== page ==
Originally Posted by MOTRAIN
I am not sure i want to got he route of an additional component like an amp but will start looking into it.
Why not? Using the speakers you have, I ask, you do want a better home theater experience? And there's lots of good reasons to add an outboard Amp. These reasons range from taking a load off the AVR amp to drive the mains so the Amp can better drive the other speakers, to personal preference and how hard one wants to drive their current set of speakers if the current AVR won't get the job done.
Do you think the Marantz is truly a better option then the Denons mentioned? If I end up not getting an amp will any of these receivers deliver what I need alone?
I'm a fan of both Denon and Marantz. You asked, if the NR1603 and it's 50w would mate up with your speakers. I don't think it will. I don't know what the amplifier output is for each AVR you listed as it varies, depending on the load you put on it. A separate Amp doesn't suffer from this problem in the same fashion an AVR does. You have a budget of $500.00 to $600.00 which is enough for both AVR and an outboard Amp like the Emotiva UPA-200. You can always buy just the AVR and decide to add an outboard Amp at a later time and date if you think the AVR is underpowered.
I have been pretty satisfied with my Onkyo until the resent issues, so was thing of just swapping and maybe adding some surround speakers.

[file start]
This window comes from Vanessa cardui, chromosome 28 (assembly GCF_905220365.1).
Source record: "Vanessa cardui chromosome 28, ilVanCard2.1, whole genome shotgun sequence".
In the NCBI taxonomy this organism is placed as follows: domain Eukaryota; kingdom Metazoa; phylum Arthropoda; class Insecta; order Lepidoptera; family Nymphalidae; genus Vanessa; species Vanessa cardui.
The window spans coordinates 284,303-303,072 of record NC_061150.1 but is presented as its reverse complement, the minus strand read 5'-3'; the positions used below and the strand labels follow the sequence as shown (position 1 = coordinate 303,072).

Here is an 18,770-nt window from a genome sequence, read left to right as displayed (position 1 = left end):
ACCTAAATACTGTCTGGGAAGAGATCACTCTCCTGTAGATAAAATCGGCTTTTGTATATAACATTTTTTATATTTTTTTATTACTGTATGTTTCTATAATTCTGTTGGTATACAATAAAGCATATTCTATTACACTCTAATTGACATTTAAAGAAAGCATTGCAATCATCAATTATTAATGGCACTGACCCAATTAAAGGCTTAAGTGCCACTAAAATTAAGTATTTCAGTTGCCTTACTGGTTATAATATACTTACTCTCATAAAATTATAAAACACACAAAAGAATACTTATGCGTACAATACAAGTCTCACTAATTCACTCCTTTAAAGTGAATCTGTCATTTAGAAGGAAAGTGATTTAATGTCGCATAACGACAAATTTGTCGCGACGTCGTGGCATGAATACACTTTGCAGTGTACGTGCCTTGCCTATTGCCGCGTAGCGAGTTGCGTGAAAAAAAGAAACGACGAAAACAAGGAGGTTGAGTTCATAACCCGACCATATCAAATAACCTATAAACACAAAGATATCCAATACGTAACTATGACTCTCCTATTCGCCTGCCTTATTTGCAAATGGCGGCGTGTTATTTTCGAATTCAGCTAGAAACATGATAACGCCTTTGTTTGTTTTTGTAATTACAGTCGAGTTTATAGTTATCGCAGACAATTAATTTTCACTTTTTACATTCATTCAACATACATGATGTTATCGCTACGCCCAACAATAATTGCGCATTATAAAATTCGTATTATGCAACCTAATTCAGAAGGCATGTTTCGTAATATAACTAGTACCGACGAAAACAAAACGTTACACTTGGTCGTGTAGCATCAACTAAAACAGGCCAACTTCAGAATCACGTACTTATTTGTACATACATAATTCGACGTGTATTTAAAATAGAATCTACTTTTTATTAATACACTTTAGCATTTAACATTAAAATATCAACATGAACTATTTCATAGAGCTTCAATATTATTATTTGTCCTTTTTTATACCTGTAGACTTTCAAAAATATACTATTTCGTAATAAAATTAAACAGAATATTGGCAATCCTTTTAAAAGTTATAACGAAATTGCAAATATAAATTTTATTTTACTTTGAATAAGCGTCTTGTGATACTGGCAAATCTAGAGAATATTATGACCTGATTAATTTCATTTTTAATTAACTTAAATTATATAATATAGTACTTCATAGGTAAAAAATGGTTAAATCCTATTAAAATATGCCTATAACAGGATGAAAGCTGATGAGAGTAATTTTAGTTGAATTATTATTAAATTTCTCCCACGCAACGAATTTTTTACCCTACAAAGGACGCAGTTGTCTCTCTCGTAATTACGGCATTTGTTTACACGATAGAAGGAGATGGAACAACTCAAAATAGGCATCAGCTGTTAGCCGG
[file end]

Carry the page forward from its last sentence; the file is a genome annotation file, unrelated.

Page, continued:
As I posted earlier, in the final, I always recommend that one goes with what makes them feel all warm and fuzzy inside.
Can you recommend some affordable surrounds?
Depends on your surround speaker budget and what you consider affordable. Pioneer and Polk Audio are good starting points. After you set a budget, give Mike with AVS a call to see what he can hook you up with, or simply put Polk Audio surrounds into your search engine and checkout what comes up.
FWIW, my answers are intentionally vague or incomplete as for every recommendation, there's ten or more additional suggestions. The point, one needs to first decide, with a degree of certainty, what they have for a budget and what features/power, do they want in an AVR; budget being the primary consideration and going from there.
As an example, I posted a solution that doesn't work for you. You don't want an outboard Amp. Well, how much power do you want/need? How loud do you like it? Speakers being the final consideration, will your speakers take you where you want to go? If you blow your budget on an underpowered AVR, then you're not going be happy. If you buy an AVR with pre-outs for the mains, you can't jack the power up to the speakers but you can buy an Amp and remember, you don't want to fry the little critters. A flow chart to picking an AVR is much like a gated maze you can never get out of, until you've made the purchase and finished dealing with any disappointment that comes along. Then and only then does the lock to the maze fall off the gate.